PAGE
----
01
May
09

Beating back blocks with knowledge!

Thanks to my unscientific poll last week, I learned that lots of you are of a writerly persuasion. That’s awesome, because now, I don’t have to fret about boring you to death by sharing some of my incredibly nerdy nerd tools!

When I’m writing, one of the things I do over and over again is answer character questions. You know, all those online “10 Character Creation Questions” quizzes that proliferate on writing sites. I do this because 1) they’re fun, and 2)  when I get stuck writing, it’s almost always because I don’t know something I need to know. Sometimes it’s a plot point or world building thing that I haven’t thought through, but, 9 times out of 10, I’m stumped because I don’t know my character well enough, and as a result I’m accidentally trying to make them do something they either wouldn’t do at all, or wouldn’t do in that way. Through trial and error, I’ve found that the fastest way to combat this problem is to ask them questions. Preferably on the subject at hand, but, if I’m really stuck, anything will do. I just ask questions until I stumble onto the solution to my problem. 

I get stuck a lot, so I’ve done a lot of character creation question sheets. Lately, however, it’s been frustrating, because most character sheets are set up as if this is the first time you’ve ever thought about your characters. They ask you basic things like “what’s you name?” or “who were your parents?”  But I’m on my second book with these people. I need something meatier, something that reaches a little further than “what was your most traumatic experience?”

Fortunately, I’m married to a super awesome man. My husband makes and runs role playing games for our circle of friends, and he’s constantly creating tools for them. A while ago, when I was lying on the floor bemoaning my book (a weekly occurance), he gave me a list of questions he’d written up for his players in an attempt to get deeper characters out of them. I loved it, and I’ve used it as a staple for all my characters ever since.

So, for your edification and enjoyment, I’m posting it here. Think of it as a short supplement to other character creation sheets.  I hope you find it useful, and if you think of any awesome questions to add, please let me know!!

Extended Character Creation – Hypothetical Questions

(written by Travis Bach)

  1. Which is better? The life of Achilles or the life of Methuselah? (i.e., would you rather live a short life full of glory, or a long life of safety?)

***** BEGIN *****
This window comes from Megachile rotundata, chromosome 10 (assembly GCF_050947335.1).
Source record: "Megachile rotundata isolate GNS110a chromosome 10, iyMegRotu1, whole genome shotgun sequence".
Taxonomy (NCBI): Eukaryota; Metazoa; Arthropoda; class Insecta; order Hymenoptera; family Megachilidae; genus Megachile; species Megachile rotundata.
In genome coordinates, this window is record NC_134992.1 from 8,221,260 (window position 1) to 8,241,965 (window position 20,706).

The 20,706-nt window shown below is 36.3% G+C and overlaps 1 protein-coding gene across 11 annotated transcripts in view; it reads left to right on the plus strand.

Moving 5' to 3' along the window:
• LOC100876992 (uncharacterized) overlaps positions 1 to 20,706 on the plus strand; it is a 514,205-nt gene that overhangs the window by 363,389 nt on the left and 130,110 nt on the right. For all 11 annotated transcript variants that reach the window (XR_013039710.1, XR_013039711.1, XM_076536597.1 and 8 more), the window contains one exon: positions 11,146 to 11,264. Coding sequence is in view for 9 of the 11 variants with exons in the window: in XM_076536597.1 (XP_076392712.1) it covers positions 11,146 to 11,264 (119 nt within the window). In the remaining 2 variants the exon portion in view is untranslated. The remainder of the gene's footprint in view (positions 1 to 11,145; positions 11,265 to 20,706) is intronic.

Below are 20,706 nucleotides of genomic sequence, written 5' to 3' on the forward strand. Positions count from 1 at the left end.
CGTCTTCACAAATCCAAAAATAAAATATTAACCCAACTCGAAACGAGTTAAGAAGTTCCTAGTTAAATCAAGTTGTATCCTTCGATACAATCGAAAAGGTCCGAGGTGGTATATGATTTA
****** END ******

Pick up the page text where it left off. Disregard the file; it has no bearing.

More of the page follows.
2. Would you kill 1 person to save 1000 people?
  3. What would it take to make you commit suicide?
  4. If you could destroy the world, would you?
  5. If you could rule the world, would you?
  6. Would you prefer all the knowledge in the world or all the power in the world?
  7. Is it better to be respected or feared?
  8. What is your most precious thing? (One’s own life counts)
  9. Which is more important – family or friends?
  10. If you found out that a great man, who does much good in the world, was once a pedophile/rapist, what would you do? Would your choice change if you personally knew one of his past victims?
  11. If deeply hurting someone was the only way to save them, would you do it?
  12. What would you do with your life if you suddenly became blind or badly crippled?
  13. Do you believe in destined love/love at first sight?
  14. If you had to permanently diminish the world in order to save it, would you? (i.e., if cutting the magic out of the world was the only way to save it, would you do so and leave the world alive but lessened?)

2 Responses to “Beating back blocks with knowledge!”


  1. May 1, 2009 at 11:05 pm

    Wow. I’m totally blown away by these questions. They’re so…juicy. I have a feeling this will work really well with the GMC model I learned.

    If you haven’t heard of it, GMC is Goals (of the character), Motivation (why they want those goals), and Conflict (what stands in their way). I do that for every character, even secondary to make sure that they all act in accordance to the goals that have been set.

  2. 2 auntielou
    May 2, 2009 at 2:48 pm

    Great questions!

    Another very helpful thing I’ve done is interrogate my characters about a particularly crucial point in the plot — where were you at the time, how did you find out about what happened, what exactly do you think did happen and why, how has it affected your life — that sort of thing.

    Maybe everybody does this, I don’t know. What I do know is that I ended up with a neat short story out of the process, something I can use as an introduction to the novel. If it’s ever finished, that is.


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